Figure 12 presents the associated causes for male ADF members and Australian males who died by suicide:1
The three most common psychosocial factors were the same for both ADF members in the study cohort and Australian suicide populations, yet were identified in a higher proportion of ADF members who died by suicide (Figure 12):
Sources: AIHW analysis of linked PMKeyS—NDI —ABS coded NCIS data 2001–2018; ABS 2020.
Among male ADF members who died by suicide, around 1 in 6 experienced ‘Exposure to disaster, war and other hostilities’ (15%). While this risk factor was the 4th most common among ADF members in the study cohort, it was not in the top 5 for Australian suicides. Around 1 in 6 male ADF members who died by suicide experienced ‘Defence force related deployment’ (15%), noting, this was only coded for ADF members in the study cohort.
Table 9 provides summary statistics for counts and proportions of ADF suicides by service characteristics and associated causes. Table 9 shows:
Total suicides with mental and behavioural disorders(b)
Total suicides with reported natural disease(c)
Total suicides with psychosocial risk factors(d)
Length of service(e)
Less than one year
20 or more years
Other involuntary separation
All Ex-serving ADF members
Branch of service
All ADF members(g)
Sources: AIHW analysis of linked PMKeyS—NDI—ABS coded NCIS data 2001–2018.
Many of the same natural diseases and mental and behavioural disorders were common among ADF males in the study cohort and Australian males who died by suicide (Table 10).
Proportion of ADF males, 2001─2018
Proportion of Australian males, 2017
Suicide ideation (R458)
Finding of alcohol in blood (R780)
Finding of psychotropic drug in blood (R785)
Finding of hallucinogen in blood (R783)
Other chronic pain (R522)
Mental and behavioural disorders
Depressive episode, unspecified (F329)
Mental and behavioural disorders due to use of alcohol, acute intoxication (F100)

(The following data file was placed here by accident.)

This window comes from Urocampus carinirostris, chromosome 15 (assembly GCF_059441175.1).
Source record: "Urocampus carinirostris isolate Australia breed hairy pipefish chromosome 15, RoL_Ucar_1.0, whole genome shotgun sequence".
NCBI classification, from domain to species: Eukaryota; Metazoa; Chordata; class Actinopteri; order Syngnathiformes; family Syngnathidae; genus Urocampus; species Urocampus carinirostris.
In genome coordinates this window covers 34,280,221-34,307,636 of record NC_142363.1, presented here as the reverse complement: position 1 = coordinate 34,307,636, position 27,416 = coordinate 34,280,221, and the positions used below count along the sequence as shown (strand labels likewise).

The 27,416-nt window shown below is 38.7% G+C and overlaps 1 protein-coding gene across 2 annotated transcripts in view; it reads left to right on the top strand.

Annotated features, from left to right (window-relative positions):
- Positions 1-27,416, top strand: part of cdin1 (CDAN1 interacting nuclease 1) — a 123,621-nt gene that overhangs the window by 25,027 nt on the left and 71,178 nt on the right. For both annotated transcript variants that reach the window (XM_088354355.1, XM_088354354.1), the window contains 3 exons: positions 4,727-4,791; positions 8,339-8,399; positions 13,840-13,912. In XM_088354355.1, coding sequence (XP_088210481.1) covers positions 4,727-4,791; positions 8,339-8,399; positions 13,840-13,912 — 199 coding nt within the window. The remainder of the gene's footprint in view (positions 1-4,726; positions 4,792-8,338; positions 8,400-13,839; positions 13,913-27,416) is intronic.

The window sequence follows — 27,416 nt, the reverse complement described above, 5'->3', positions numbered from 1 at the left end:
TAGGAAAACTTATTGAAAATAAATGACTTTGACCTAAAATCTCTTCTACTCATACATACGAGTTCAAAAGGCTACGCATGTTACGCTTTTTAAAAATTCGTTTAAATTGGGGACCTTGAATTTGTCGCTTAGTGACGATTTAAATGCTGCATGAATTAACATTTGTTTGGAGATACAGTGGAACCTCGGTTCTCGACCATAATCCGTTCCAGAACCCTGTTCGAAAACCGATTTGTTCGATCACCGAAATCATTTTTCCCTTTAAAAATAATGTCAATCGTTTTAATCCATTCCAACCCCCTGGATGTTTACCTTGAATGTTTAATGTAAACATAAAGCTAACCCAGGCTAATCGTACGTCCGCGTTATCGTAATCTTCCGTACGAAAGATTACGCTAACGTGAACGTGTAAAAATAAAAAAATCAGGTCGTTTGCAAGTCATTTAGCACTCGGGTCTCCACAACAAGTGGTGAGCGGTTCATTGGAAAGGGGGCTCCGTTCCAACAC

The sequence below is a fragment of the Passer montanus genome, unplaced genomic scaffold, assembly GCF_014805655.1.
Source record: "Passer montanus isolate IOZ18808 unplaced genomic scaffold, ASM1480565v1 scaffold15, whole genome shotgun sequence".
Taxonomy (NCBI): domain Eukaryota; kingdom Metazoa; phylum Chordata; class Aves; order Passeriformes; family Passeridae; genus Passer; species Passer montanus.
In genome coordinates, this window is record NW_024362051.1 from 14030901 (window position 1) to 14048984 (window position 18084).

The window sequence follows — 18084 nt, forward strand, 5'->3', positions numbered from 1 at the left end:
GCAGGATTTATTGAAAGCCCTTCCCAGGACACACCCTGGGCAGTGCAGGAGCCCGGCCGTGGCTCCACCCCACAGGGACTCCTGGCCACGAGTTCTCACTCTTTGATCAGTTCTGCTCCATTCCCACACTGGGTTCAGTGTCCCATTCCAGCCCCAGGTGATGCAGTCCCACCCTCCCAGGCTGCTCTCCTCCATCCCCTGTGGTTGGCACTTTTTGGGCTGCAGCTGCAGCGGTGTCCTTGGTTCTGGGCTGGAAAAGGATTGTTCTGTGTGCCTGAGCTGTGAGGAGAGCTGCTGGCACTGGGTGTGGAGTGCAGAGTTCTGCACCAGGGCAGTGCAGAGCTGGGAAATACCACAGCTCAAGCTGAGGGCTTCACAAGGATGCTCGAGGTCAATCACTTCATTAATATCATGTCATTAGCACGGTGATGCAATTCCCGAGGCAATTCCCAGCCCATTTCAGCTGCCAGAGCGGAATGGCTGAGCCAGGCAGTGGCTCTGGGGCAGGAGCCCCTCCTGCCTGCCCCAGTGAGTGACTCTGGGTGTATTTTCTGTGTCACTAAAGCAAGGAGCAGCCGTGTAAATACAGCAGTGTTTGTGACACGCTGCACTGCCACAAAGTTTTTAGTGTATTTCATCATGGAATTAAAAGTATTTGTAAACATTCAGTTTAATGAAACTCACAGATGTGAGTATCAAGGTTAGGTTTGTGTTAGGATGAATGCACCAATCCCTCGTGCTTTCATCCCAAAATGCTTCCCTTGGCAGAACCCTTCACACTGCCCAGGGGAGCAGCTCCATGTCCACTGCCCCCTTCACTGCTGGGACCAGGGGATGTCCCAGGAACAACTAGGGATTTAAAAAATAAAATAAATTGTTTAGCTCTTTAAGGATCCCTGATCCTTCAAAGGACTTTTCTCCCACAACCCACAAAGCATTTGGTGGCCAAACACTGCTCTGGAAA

Post-traumatic stress disorder (PTSD) (F431)
Anxiety disorder, unspecified (F419)
Mental and behavioural disorders due to use of alcohol, harmful use (F101)
Total number of deaths by suicide(c)
N/A – not reported in ABS analysis of the most common associated causes for Australian males and therefore unavailable for comparison.
Source: AIHW analysis of linked PMKeyS—NDI—ABS coded NCIS data 2001–2018; ABS 2020.
Understanding the methods used for suicide can play an important role in suicide prevention. These data are provided to inform discussion around restriction of access to means as a policy intervention for the prevention of suicide.
Please consider your need to read the following information. If this material raises concerns for you or if you need immediate assistance, please contact any of the following:
Open Arms - Veterans and Families Counselling 1800 011 046
Open Arms Suicide Intervention page
Defence All-hours Support Line (ASL) 1800 628 036
Defence Member and Family Helpline 1800 624 608
Defence Chaplaincy Support 1300 333 362
ADF Mental Health Services
Lifeline 13 11 14
Suicide Call Back Service 1300 659 467
Beyond Blue Support Service 1300 22 4636
Please consider the Mindframe guidelines if reporting on these statistics.
Table 11 provides summary statistics of the mechanism of death for members of the study cohort who died by suicide and comparisons with the Australian suicide population.
Hanging was the most common mechanism among ADF members (61%), similar to the Australian population (57%). Firearms were involved in a similar proportion of ADF members and Australian population suicides (7% of compared with 5%).
ADF Suicides, 2001─2018
Australian Suicides, 2017
Contact with sharp object
Drowning and submersion
Sources: AIHW analysis of linked PMKeyS—NDI—ABS coded NCIS data 2001–2018; ABS 2020.